As was pointed out in the previous chapter, the second fundamental topic covered in calculus is the Riemann Integral, the first being the derivative. For a (nonnegative) real-valued function of a real variable, this integral extends the notion of area, defined initially for rectangles: For a nonnegative constant function f(x) := c ∀x ∈ [a, b], the area of the rectangle bounded by the graph of f, the x-axis, and the vertical lines x = a and x = b, is defined to be the non-negative number A := (b - a)c. This is then trivially extended to the case of step functions which are piecewise constant Simply add the areas of the finite number of rectangles involved. This suggests the following analytic approach to the general case: Try to approximate the given function by step functions, find the areas corresponding to the latter functions as above, and pass to the limit. Our objective in this chapter is to provide a mathematically rigorous foundation for this intuitive approach. We begin with some basic definitions.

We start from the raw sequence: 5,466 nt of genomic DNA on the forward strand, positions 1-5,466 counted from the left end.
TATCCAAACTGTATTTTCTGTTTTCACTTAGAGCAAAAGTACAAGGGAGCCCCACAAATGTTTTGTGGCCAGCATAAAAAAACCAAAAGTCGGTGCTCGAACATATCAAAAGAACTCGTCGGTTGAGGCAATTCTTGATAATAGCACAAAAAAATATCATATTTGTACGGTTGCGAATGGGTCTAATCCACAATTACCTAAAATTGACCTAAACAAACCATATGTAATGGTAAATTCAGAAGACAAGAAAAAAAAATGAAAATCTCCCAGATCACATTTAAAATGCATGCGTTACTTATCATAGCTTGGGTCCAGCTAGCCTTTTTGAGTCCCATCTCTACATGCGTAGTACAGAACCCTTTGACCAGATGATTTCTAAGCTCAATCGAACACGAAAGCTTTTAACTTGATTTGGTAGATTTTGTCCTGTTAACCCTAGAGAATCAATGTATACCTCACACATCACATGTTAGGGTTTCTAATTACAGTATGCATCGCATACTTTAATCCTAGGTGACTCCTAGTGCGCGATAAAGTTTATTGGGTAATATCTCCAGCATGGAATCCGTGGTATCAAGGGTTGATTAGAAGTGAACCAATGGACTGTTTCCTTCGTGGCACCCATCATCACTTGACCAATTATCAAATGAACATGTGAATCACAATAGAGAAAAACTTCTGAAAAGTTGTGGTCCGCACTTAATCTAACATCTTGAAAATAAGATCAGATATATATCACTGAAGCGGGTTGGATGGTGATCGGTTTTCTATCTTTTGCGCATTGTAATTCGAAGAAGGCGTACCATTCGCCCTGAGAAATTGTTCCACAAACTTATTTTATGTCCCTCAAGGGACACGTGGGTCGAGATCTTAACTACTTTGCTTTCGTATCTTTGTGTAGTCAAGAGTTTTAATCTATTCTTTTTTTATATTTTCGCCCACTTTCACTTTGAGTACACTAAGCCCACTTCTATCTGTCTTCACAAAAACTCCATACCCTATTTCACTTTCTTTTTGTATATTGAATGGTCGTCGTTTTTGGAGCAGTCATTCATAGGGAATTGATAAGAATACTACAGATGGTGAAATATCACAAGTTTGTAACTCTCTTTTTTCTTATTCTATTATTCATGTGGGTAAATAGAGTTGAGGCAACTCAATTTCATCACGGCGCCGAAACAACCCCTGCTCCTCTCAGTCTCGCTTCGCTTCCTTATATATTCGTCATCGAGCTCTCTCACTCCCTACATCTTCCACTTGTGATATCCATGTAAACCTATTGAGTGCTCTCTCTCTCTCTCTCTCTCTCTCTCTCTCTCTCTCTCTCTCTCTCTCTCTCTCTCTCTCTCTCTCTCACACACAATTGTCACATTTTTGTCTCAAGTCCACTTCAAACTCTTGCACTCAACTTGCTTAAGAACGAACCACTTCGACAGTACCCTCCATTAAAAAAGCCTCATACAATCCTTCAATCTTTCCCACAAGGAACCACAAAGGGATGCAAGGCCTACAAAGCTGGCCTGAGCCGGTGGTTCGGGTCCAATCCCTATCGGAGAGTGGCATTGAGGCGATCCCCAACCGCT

KeywordsStep Function Monotone Function Open Interval Bounded Variation Measure Zero
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